More Insight about the School’s Ability to Respond to Off-campus Threatening Speech

More Insight about the School's Ability to Respond to Off-campus Threatening Speech Cyberbullying Research Center

Schools across the United States continue to grapple with the question of when they can intervene in off-campus incidents that impact the school environment. A case recently decided by the Fifth Circuit Court of Appeals examined this issue once again. In January of 2011, Taylor Bell, an Itawamba Agricultural High School (Mississippi) senior, posted a rap recording (under the stage name “T-Bizzle”) to Facebook and YouTube that included threats to two staff members. Lyrics included (some words have been modified [*] and names removed):

“You f***ing with the wrong one / Going to get a pistol down your mouth / Boww”

“That p**sy ass n**ga W[.] got me turned up the f***ing max / Looking down girls’ shirts / drool running down your mouth / messing with wrong one / going to get a pistol down your mouth”

“The the hell was they thinking when they hired Mr. R[.] / Drive your mama’s PT Cruiser / Run up on T-Bizzle / I’m going to hit you with my rueger [sic]”

“Middle fingers up if you hate that n**ga / Middle fingers up if you can’t stand that n**ga / middle fingers up if you want to cap that n**ga / middle fingers up / he get no mercy n**ga”

The Itawamba County School Board viewed the language in the rap as threatening, harassing, and intimidating toward the staff members and suspended Bell for seven days and ordered him to attend an alternative school. Bell sued the school board, superintendent, and principal in federal court, arguing that the school’s sanction violated his First Amendment right to free speech. In 2012, the district court ruled in favor of the school, agreeing that “the song constitutes ‘harassment and intimidation of teachers and possible threats against teachers’ and ‘threatened, harassed, and intimidated school employees.’” In a divided decision, a three-judge panel of the Fifth Circuit reversed this ruling in 2014 and found that the school did violate Bell’s First Amendment rights. Because of the potential significance of the case, the Fifth Circuit agreed to review the case again, en banc (meaning the full 15-judge court would examine and rule on the case).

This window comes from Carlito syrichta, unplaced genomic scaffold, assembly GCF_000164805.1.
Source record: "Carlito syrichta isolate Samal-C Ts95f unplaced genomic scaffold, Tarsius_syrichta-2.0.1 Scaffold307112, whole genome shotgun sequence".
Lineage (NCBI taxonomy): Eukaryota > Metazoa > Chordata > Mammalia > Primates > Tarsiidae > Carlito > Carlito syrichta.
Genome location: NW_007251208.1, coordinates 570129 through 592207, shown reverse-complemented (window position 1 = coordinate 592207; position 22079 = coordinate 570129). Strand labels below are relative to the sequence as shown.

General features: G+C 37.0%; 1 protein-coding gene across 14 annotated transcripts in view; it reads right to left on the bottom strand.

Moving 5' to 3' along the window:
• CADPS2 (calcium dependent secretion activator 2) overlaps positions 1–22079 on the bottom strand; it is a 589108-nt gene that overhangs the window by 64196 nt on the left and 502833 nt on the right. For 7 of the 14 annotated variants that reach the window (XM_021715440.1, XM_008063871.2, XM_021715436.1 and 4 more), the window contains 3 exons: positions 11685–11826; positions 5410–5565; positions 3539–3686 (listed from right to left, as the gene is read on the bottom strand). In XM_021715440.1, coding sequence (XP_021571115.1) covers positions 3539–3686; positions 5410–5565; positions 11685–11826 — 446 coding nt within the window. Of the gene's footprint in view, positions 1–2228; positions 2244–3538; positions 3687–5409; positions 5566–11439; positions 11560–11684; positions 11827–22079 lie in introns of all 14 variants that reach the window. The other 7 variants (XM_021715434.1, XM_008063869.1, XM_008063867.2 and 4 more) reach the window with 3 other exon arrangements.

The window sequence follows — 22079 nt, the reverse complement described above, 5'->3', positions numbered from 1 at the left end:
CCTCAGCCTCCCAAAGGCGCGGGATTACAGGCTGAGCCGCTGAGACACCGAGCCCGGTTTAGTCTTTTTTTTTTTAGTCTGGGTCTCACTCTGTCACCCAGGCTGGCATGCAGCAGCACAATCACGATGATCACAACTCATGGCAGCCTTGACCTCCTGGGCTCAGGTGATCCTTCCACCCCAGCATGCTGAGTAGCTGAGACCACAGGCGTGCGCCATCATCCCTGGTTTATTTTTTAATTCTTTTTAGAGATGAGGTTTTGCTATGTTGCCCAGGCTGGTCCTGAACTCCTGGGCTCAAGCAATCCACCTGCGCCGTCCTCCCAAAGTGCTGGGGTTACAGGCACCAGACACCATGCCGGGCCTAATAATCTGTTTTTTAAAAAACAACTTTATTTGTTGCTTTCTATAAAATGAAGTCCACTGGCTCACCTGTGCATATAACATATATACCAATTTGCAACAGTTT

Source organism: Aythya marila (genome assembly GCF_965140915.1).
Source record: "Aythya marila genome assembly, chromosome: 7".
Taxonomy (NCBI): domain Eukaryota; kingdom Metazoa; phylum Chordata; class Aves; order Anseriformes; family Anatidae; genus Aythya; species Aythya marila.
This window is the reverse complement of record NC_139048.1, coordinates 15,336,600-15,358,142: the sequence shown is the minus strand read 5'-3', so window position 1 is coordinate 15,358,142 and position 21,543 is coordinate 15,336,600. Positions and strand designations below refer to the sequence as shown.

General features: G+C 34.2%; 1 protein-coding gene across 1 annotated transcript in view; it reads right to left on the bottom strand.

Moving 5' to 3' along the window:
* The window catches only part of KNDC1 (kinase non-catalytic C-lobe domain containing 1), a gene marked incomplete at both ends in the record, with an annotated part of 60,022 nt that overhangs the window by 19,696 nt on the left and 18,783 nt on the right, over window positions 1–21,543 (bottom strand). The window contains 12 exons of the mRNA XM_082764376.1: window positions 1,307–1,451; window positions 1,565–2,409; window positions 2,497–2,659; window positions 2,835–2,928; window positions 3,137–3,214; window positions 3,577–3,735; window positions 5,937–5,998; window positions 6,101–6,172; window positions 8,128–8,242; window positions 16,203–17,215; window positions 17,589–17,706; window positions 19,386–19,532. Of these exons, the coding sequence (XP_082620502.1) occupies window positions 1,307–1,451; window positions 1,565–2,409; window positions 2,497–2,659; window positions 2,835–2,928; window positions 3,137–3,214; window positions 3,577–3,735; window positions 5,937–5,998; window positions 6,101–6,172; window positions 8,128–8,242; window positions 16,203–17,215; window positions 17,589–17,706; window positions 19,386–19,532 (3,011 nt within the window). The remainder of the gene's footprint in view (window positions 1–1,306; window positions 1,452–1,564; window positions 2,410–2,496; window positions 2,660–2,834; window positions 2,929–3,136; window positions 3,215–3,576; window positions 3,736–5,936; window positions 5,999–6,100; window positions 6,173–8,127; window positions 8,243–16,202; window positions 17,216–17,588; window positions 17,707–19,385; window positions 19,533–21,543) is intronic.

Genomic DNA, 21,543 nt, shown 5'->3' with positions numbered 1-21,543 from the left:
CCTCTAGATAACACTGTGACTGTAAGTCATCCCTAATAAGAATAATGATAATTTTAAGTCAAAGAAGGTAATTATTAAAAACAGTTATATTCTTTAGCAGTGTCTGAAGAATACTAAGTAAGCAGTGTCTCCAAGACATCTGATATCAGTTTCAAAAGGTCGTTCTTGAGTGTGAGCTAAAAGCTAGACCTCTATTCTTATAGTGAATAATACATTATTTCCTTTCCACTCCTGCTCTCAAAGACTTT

The School’s Ability to Restrict Student Speech

It has long been known that school officials have the authority to discipline students for their on-campus speech that is threatening, vulgar, or inconsistent with school values. In Boim v. Fulton County School District (2007), for example, the Eleventh Circuit Court of Appeals ruled that there is “no First Amendment right allowing a student to knowingly make comments, whether oral or written, that reasonably could be perceived as a threat of school violence, whether general or specific, while on school property during the school day.” The generally-held standard, derived from the Supreme Court case Tinker v. Des Moines (1969), is whether the student speech substantially or materially disrupts the learning environment at school.

Regarding potential threats specifically, however, courts have also ruled that schools need not wait for them to materialize in violence before taking action. In Morse v. Frederick (2007), Supreme Court Justice Samuel Alito argued in a concurring opinion that “…due to the special features of the school environment, school officials must have greater authority to intervene before speech leads to violence. And, in most cases, Tinker’s ‘substantial disruption’ standard permits school officials to step in before actual violence erupts.” (see also: Barr v. Lafon, 2008)